Uber Ghana, the local representatives of the taxi service company, says it will not adjust its 25 percent service fee their driver-partners are complaining about.
Francesca Uriri, Head of Communications for Uber in Sub-Saharan Africa (SSA), explained that the cost of running the Uber app, improving driver and rider experience as well as providing the 24/7 Global Support and state of the art hubs, is from the 25 percent standard service charge.
“While we will not be adjusting the service fee, we are committed to making Uber the most affordable option to move around and our experience shows us we can make that happen while making Uber the best possible option for driver-partners to earn a living,” she said.
It would be recalled that earlier this week, Uber drivers in Ghana went on a strike, demanding a downward adjustment of the 25 percent service charge Uber charges on their daily sales.
Sometime last week, the drivers alleged Uber charges 10 percent in other countries so the 25 percent it charges in Ghana is not fair.
But in an interview with Adom News, Uriri debunked the claim saying the 25 percent service charge is a standard fee across the SSA markets. The SSA market comprises Nigeria, Kenya, Tanzania, Uganda, South Africa and Ghana.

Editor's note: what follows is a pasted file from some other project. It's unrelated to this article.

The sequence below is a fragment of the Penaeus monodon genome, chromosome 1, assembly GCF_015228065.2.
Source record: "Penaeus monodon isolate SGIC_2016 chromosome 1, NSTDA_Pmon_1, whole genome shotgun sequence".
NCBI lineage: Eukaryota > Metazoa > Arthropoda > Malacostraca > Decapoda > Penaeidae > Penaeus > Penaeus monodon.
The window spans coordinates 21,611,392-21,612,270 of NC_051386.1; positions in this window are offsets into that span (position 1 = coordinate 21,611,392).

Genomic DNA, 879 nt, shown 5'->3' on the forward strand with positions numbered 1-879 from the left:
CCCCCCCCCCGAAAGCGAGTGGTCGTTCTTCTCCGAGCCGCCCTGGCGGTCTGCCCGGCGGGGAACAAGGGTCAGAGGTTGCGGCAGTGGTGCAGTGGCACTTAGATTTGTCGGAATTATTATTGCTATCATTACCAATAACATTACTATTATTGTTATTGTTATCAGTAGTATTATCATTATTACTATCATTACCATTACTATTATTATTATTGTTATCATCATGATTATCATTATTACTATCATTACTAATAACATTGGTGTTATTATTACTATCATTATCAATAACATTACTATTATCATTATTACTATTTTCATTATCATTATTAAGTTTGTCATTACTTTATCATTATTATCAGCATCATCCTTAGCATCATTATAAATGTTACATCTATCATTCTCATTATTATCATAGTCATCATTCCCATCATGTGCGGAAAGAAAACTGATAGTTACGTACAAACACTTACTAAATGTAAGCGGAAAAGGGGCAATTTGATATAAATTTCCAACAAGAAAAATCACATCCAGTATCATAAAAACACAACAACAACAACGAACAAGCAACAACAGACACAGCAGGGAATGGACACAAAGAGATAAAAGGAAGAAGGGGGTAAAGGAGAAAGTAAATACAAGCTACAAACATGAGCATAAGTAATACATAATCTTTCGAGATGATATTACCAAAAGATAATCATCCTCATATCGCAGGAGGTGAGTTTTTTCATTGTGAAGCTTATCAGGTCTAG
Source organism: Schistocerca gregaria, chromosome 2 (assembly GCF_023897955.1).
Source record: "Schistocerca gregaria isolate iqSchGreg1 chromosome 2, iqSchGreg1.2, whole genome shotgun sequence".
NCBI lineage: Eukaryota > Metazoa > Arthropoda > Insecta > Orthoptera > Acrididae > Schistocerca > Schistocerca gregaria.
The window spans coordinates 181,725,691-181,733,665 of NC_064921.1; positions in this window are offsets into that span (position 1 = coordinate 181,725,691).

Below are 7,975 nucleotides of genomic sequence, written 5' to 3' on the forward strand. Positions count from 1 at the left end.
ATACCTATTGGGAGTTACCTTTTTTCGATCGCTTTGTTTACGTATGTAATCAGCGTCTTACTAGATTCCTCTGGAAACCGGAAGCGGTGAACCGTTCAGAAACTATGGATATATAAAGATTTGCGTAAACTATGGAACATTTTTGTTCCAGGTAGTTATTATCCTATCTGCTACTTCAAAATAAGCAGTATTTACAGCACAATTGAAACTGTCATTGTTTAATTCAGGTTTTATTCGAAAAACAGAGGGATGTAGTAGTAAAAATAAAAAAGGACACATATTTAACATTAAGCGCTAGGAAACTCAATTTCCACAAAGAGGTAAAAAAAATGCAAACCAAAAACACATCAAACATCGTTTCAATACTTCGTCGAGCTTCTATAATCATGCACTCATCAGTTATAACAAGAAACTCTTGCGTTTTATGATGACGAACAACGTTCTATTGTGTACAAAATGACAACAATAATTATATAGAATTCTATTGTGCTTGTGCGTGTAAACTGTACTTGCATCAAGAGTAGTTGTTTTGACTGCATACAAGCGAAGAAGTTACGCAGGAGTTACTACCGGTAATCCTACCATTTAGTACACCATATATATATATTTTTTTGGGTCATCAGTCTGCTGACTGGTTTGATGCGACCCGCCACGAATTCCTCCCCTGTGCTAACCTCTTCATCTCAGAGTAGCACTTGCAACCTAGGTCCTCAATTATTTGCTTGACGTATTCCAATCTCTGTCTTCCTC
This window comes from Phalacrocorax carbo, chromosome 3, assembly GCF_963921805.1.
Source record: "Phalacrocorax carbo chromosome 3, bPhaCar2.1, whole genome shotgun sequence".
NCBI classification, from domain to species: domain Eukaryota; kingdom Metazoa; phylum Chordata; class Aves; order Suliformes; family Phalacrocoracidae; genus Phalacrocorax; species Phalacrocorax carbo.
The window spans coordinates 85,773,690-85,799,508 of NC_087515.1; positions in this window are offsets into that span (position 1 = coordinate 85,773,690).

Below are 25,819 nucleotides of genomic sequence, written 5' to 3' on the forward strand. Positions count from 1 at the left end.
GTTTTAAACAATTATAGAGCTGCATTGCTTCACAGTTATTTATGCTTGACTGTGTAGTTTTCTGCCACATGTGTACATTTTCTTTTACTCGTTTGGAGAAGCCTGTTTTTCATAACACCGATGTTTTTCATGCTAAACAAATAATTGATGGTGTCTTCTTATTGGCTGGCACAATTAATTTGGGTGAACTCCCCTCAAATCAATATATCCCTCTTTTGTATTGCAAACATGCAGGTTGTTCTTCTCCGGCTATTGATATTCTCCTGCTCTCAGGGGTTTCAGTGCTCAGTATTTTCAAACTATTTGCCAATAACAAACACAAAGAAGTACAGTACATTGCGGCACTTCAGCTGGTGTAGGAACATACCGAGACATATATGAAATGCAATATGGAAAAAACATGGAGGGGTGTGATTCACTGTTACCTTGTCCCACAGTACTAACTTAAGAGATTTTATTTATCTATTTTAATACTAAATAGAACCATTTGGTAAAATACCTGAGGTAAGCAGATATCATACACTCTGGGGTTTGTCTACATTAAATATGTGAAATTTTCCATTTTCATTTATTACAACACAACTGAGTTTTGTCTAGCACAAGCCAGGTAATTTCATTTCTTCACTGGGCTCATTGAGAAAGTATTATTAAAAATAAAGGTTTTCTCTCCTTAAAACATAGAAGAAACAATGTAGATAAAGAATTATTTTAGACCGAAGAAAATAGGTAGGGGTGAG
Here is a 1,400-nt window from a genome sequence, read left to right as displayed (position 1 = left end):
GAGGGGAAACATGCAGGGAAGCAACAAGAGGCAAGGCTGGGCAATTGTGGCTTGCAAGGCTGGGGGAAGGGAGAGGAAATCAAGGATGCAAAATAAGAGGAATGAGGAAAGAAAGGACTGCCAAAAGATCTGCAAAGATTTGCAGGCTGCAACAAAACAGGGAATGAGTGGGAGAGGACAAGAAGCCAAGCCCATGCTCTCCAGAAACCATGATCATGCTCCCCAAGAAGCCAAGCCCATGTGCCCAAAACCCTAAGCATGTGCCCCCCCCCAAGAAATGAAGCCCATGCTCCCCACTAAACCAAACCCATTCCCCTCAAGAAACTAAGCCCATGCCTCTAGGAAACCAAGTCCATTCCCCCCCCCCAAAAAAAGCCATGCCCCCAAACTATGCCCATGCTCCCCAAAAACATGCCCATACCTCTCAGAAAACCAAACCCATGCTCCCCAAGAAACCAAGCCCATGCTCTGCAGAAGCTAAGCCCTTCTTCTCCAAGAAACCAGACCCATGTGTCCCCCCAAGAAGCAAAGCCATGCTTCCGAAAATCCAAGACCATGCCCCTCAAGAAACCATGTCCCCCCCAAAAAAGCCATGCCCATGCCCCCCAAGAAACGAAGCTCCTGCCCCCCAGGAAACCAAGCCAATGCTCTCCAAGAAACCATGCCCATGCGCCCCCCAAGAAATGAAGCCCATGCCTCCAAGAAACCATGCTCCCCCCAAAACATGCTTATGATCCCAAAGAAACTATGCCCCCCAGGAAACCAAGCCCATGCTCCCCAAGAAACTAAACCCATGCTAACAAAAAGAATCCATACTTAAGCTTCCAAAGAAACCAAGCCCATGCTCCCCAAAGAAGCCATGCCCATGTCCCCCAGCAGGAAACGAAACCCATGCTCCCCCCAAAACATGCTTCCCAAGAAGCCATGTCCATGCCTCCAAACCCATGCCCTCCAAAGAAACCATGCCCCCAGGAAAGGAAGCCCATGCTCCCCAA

Currently, Uber has over 3,000 active driver-partners and is recording some 140,000 active riders in Ghana.
Uriri said that points to the increasing adoption of Uber, not just as a leisure transport option, but also for work and business purposes.
Some riders have also been complaining of frequent premium rates with the excuse that service demand is high. As a result, some regular Uber riders are beginning to opt for cheaper alternatives.
But Uriri explained, “there are times when so many people are requesting rides that there aren’t enough cars on the road to help take them all.”
“Bad weather, rush hour, and special events, for instance, may cause unusually large numbers of people to want to ride Uber all at the same time.”
She said, Uber always informs riders about a raise in rates due to dynamic pricing, and some riders choose to pay, while some choose to wait a few minutes to see if the rates go back down to normal.
“Uber is all about choice. We allow riders the right to choose their mode of transport for the first and last mile,” she said.
She assured Ghanaians, the Uber will continue to create economic opportunities for the people of Ghana through its regular investment in the app and value offerings on the service.